— Dave Porter and His Double - The Disapperarance of the Basswood Fortune • Edward Stratemeyer

... subdivision plans under way; and he planted himself in the center of the new offices while things circled round him at high speed. His persistent use of the fast-gear clutch came from the fact that he would not bind himself to work for ...
— Five Thousand an Hour - How Johnny Gamble Won the Heiress • George Randolph Chester

... in writing that it would never submit to the sovereign any measure that involved, or was in any way connected with, concessions to the Catholics. The Ministry was not obsequious to that ignoble degree. It refused to bind itself by any such degrading pledge; and, in consequence, it was turned out of office, and the Duke of Portland and Mr. Perceval reigned in its stead. The Ministry of All the Talents had lived neither a long ...
— A History of the Four Georges and of William IV, Volume III (of 4) • Justin McCarthy and Justin Huntly McCarthy

... grass, with here and there the hay cut already, and here and there acres of Indian corn. The green of the fields was all dashed with the bloody red of poppies; the fig-trees hung full of half-grown fruit; the orchards were garlanded with vines, which they do not bind to stakes in Italy, but train from tree to tree, leaving them to droop in festoons and sway in the wind, with the slender native grace of vines. Huge stone farm-houses shelter under the same roof the family and all the live stock of the farm; thatched ...
— Italian Journeys • William Dean Howells

... the mother of rebellion) doth bring forth libels and slanders, and taxations of the states, which is of the same kind with rebellion but more feminine. So in the fable that the rest of the gods having conspired to bind Jupiter, Pallas called Briareus with his hundred hands to his aid: expounded that monarchies need not fear any curbing of their absoluteness by mighty subjects, as long as by wisdom they keep the hearts of the people, who ...
— The Advancement of Learning • Francis Bacon

... deals with a question, old and yet ever new—how far should an engagement of marriage bind two persons who discover they ...
— The Gay Cockade • Temple Bailey

... strange position in which Etienne was placed. The brothers had passed the adolescent age without knowing each other, without so much as even suspecting their rival existence. The duchess had long hoped for an opportunity, during the absence of her husband, to bind the two brothers to each other in some solemn scene by which she might enfold them both in her love. This hope, long cherished, had now faded. Far from wishing to bring about an intercourse between the brothers, ...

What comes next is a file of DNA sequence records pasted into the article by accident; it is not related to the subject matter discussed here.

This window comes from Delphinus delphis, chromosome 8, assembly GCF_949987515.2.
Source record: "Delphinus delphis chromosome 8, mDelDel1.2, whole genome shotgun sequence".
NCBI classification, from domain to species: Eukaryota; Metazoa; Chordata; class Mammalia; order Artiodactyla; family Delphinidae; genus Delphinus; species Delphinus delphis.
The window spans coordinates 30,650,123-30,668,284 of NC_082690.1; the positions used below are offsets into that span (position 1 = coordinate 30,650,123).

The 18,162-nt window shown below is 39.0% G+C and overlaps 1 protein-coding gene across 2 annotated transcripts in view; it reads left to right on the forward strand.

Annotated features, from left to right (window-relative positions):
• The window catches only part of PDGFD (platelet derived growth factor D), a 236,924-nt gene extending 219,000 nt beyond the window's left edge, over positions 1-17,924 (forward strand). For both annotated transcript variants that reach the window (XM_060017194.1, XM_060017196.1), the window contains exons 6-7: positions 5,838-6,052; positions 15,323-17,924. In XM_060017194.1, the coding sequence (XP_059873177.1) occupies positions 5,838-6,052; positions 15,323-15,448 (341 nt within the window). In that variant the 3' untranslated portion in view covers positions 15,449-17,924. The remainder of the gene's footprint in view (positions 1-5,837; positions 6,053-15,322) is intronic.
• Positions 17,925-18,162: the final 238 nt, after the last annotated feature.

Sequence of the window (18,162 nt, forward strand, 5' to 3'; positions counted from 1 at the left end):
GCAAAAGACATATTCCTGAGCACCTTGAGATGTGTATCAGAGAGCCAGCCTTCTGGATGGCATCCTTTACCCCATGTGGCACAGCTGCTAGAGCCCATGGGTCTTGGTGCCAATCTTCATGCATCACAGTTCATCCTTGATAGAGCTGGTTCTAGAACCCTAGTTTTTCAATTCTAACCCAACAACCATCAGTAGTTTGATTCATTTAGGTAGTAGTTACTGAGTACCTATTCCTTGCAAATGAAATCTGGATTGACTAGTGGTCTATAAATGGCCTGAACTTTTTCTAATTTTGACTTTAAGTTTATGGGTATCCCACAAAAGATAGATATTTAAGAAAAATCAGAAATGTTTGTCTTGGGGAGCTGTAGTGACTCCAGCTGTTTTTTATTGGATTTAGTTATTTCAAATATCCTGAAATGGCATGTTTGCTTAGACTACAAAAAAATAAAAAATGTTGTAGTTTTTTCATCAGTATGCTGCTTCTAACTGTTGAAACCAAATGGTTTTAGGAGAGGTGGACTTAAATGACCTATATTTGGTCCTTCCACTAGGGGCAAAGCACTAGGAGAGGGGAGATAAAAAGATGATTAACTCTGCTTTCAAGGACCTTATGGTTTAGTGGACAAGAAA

— The Hated Son • Honore de Balzac

... plain to you now as the heaven above us? His one chance is to set your temper in a flame, to provoke the scandal of a discovery—and to force the marriage on us as the only remedy left. Am I wrong in making any sacrifice, rather than bind our girl for life, our own flesh and blood, to such a man as that? Surely you can feel for me, and forgive me, now. How could I own the truth to you, before I left London, knowing you as I do? How could I expect you to be ...
— The Fallen Leaves • Wilkie Collins

... the farthest distance possible from, the contagion and even the suspicion of being corrupted by it. Moreover, my Lords, it was in consequence of these very transactions that the new covenants were made, which bind the servants of the Company never to take a present of above two hundred pounds, or some such sum of money, from any native in circumstances there described. This covenant I shall reserve for consideration in another part of this business. It was in pursuance of this idea, and to ...
— The Works of the Right Honourable Edmund Burke, Vol. XII. (of XII.) • Edmund Burke

... lamp through dark, social obstructions. "I would fain bind up many wounds, if I could be assured that neither by stupidity nor by malice I need make one!" is ...
— Manners and Social Usages • Mrs. John M. E. W. Sherwood

... look about for strong cord with which to bind the pirate captain. As he did so he was startled by a cry from Captain Glenn at the wheel. He had replaced his revolvers, but now his hands dropped to them. Before he could draw, however, strong hands drew him back. Williams also ...
— The Boy Allies with Uncle Sams Cruisers • Ensign Robert L. Drake